Sorry, iv realised that my idea wouldn't work with America. In NZ, i think the voting age could be lowered without problems to 16 or even as low as 14 because most of the teenagers in our country are politically informed, and know the issues. Its a scary wake up to realise how ignorant teenagers are in other countrys, but a wake up call all the same.

Sounds like another sweeping generalization that teenagers do oh-so-well.

And on the issue of limiting the rights of those under the voting age, it should be noted that children enjoy many immunities that adults do not. Probably the biggest one is that if they commit a crime, they do not go to jail. Also, they are held much less liable tax-wise. In a way, people under eighteen are only partial citizens in the US (not meant to be taken literally).

Regan
8th May 2008, 7:29 AM
Sounds like another sweeping generalization that teenagers do oh-so-well.

Actually, it was the complete opposite.

Josiah
8th May 2008, 7:39 AM
Actually, it was the complete opposite.Nope. You basically said that NZ people are more intelligent than the US.

And it doesn't matter if people are informed. They have to understand the effects of their decisions. Knowing what universal healthcare is is not the same as knowing what needs to be done in order to maintain it, or the problems that may come with it.

Blue_Lightning8
8th May 2008, 7:44 AM
This might not apply to the US, because according to some of you all your teens are complete idiots, but here in NZ id like to say we have a somewhat smarter teenage population


I disagree with that. Common sense maybe.
Oh, and be careful with what you say.

GhostAnime
8th May 2008, 7:50 AM
i dont see any reason to think NZ teens are any different from the western world teens.

Regan
8th May 2008, 7:53 AM
We get higher test scores, we have a lower drop out rate (much, much lower in fact), and from what iv experienced we have a certainly deeper knowledge in our and worldwide political situations.

Josiah
8th May 2008, 8:00 AM
We get higher test scores, we have a lower drop out rate (much, much lower in fact), and from what iv experienced we have a certainly deeper knowledge in our and worldwide political situations.Intelligence does not equal sense. Just looking at these forums should show you that people share the same level of stupidity in every region(newbs, n00bs), as well as the same level of intelligence (The Panda, BCVM22, and Joshlol seems fairly witty as well).

Blue_Lightning8
8th May 2008, 8:03 AM
Regan needs to take a reality check. Seriously.

GhostAnime
8th May 2008, 8:04 AM
ill admit that our dropout rates are higher but ive never met an NZ teen anywhere on the internet that seemed any different from a normal teen here.

you have to remember that we're a multi-cultural nation and that kinda makes us do worse than normal.

GrizzlyB
8th May 2008, 8:39 AM
We get higher test scores, we have a lower drop out rate (much, much lower in fact), and from what iv experienced we have a certainly deeper knowledge in our and worldwide political situations.

And from the New Zealanders I've experienced (you), your intellect level is much, much lower than that of Australia, the US, or the UK. So, how's about a source?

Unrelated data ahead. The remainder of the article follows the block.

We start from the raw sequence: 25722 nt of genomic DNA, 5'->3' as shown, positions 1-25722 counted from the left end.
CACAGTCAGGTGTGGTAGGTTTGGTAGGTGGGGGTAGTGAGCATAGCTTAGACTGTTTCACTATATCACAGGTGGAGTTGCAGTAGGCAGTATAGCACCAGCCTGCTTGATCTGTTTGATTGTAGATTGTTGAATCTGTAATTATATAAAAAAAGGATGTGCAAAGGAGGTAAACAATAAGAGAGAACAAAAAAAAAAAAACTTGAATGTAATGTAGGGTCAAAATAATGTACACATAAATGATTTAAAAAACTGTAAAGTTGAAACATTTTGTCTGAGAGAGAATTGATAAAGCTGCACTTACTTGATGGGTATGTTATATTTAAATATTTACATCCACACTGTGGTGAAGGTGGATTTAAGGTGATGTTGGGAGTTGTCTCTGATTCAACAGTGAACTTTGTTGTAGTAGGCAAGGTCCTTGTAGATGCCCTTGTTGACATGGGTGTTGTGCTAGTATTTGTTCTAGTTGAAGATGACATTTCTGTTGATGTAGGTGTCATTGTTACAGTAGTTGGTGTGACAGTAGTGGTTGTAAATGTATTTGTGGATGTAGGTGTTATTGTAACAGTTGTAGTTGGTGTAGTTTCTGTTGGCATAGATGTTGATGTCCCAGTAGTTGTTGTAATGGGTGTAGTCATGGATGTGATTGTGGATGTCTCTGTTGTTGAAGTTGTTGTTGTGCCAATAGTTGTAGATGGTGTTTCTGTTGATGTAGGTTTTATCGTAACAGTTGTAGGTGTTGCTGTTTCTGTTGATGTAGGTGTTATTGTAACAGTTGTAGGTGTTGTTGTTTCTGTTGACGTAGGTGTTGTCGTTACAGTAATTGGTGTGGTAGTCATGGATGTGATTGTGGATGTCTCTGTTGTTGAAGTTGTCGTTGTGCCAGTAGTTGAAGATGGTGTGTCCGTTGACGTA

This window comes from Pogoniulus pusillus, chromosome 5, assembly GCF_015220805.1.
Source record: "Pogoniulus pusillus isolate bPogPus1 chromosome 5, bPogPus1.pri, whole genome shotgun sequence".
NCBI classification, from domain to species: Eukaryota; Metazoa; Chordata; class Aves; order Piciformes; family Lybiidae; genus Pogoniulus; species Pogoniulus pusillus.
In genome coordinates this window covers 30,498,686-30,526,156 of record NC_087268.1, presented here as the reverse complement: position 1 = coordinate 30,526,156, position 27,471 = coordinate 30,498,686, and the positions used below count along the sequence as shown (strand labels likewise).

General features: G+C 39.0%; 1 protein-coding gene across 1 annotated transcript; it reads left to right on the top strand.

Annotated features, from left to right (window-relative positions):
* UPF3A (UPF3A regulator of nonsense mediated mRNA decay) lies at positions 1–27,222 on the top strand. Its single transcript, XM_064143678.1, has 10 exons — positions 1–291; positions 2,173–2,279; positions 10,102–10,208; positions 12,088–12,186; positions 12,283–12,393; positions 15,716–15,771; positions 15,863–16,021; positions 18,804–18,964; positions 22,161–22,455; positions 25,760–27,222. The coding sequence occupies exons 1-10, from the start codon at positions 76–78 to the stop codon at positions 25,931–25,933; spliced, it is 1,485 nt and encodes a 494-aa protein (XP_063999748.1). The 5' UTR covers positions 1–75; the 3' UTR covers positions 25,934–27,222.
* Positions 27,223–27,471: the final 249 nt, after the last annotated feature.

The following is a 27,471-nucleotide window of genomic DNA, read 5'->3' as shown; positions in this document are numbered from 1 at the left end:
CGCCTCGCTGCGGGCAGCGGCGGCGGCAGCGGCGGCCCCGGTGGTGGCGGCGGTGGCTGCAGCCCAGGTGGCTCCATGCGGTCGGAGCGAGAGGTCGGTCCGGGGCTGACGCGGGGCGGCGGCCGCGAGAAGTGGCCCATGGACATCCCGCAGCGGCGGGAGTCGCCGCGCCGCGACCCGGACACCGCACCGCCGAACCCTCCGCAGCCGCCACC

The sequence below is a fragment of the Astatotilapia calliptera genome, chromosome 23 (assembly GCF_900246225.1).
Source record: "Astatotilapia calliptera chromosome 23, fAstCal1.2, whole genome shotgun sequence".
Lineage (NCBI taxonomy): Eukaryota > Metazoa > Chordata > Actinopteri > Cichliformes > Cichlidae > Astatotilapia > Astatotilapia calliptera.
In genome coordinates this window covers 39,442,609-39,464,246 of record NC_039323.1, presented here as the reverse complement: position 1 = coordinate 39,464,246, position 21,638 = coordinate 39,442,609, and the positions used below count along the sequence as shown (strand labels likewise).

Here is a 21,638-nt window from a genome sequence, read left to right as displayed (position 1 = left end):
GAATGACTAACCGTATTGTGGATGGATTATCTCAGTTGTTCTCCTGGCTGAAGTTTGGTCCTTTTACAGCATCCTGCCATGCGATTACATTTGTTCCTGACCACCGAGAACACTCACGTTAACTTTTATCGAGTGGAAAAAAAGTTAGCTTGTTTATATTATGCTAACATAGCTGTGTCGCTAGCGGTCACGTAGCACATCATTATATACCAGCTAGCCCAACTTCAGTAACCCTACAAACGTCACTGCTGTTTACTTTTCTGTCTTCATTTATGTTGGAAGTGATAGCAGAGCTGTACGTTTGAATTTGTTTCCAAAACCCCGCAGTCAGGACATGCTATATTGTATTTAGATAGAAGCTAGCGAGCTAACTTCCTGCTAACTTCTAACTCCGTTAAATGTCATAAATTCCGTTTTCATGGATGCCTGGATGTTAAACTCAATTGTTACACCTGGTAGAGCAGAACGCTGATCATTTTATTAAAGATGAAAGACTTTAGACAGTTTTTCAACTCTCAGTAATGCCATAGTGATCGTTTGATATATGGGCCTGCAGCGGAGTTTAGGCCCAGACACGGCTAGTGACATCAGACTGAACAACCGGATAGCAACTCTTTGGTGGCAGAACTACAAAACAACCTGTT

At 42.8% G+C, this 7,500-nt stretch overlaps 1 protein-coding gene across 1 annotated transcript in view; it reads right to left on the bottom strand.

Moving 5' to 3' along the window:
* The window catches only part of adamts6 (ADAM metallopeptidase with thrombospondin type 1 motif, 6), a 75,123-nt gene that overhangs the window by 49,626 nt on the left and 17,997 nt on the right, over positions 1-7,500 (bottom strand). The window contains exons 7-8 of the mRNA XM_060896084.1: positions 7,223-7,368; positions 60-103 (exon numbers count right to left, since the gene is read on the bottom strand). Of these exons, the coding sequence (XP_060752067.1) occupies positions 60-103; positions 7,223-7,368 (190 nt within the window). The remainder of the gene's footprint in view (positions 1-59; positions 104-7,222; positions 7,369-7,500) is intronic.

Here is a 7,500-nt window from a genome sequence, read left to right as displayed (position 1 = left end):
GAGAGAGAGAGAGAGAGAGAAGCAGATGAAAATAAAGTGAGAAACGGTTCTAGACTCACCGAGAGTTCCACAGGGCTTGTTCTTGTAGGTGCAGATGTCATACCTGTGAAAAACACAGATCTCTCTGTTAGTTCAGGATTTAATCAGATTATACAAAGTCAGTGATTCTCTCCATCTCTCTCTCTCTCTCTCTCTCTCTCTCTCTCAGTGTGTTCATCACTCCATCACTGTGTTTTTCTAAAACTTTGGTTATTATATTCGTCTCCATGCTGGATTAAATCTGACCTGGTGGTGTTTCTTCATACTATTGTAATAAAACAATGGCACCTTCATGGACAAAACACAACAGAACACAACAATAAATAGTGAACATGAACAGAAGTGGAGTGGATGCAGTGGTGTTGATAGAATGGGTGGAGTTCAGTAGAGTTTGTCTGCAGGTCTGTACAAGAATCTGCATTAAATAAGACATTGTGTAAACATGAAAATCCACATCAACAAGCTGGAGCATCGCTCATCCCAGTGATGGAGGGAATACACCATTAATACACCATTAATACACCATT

Besides, as has been said, none of those actually matter in regards to intelligent voting. Some of the dumbest people I know have much better grasps on politics and economics than some of the smartest people I know.

Conquistador
8th May 2008, 9:05 AM
Regan, back yourself up of get the **** out.

Every NZer I've met has been has been an absolute idiot, so please give some credible evidence to make me revise my opinion of New Zealanders.

Amonitas
8th May 2008, 7:34 PM
I think voting age would be 15, people at age 15 are old enough to make their decisions and choose wisely.

GhostAnime
8th May 2008, 9:13 PM
how about you back that up.

The_Panda
8th May 2008, 10:51 PM
Regan, back yourself up of get the **** out.

Every NZer I've met has been has been an absolute idiot, so please give some credible evidence to make me revise my opinion of New Zealanders.

They have funny accents too.

More on topic, the voting age is fine at eighteen. Most teens take absolutely no interest in politics until that age anyway. And beyond that age, some can't be ****ed either.

GhostAnime
8th May 2008, 10:54 PM
though anecdotal evidence is ***, ive yet to see anybody around me actually make educated decisions about politics. they just scream out the candidate's name randomly.

Nidogod
8th May 2008, 11:19 PM
Most teens take absolutely no interest in politics until that age anyway. And beyond that age, some can't be ****ed either.

It seems, to me at least, that politics becomes more important with age. Most people my age (college) couldn't be bothered, by the time you hit middle age most people have a genuine interest and eventually you get to be like my grandparents and spend the entire day in front of the tv watching the news to find out as much as possible about candidates along with a stack of current political books right by your chair.

I'm not saying those older people will make a better decision, I'm just saying that I notice that more and more people gain an interest in political issues as they age, for better or for worse.

Strants
9th May 2008, 1:46 AM
We get higher test scores, we have a lower drop out rate (much, much lower in fact), and from what iv experienced we have a certainly deeper knowledge in our and worldwide political situations. Regan, it would help your case if you spelled a three letter contraction correctly. Just saying.

As far a teenage interest goes, would the uninterested ones honestly come to big rallies and the like? Voting can take a long time.

JakeSteel
9th May 2008, 1:57 AM
I know a young man who is in MIDDLE SCHOOL and already has his collage life planned (as in were he goes) and reads books on this kind of thing, economics and the like.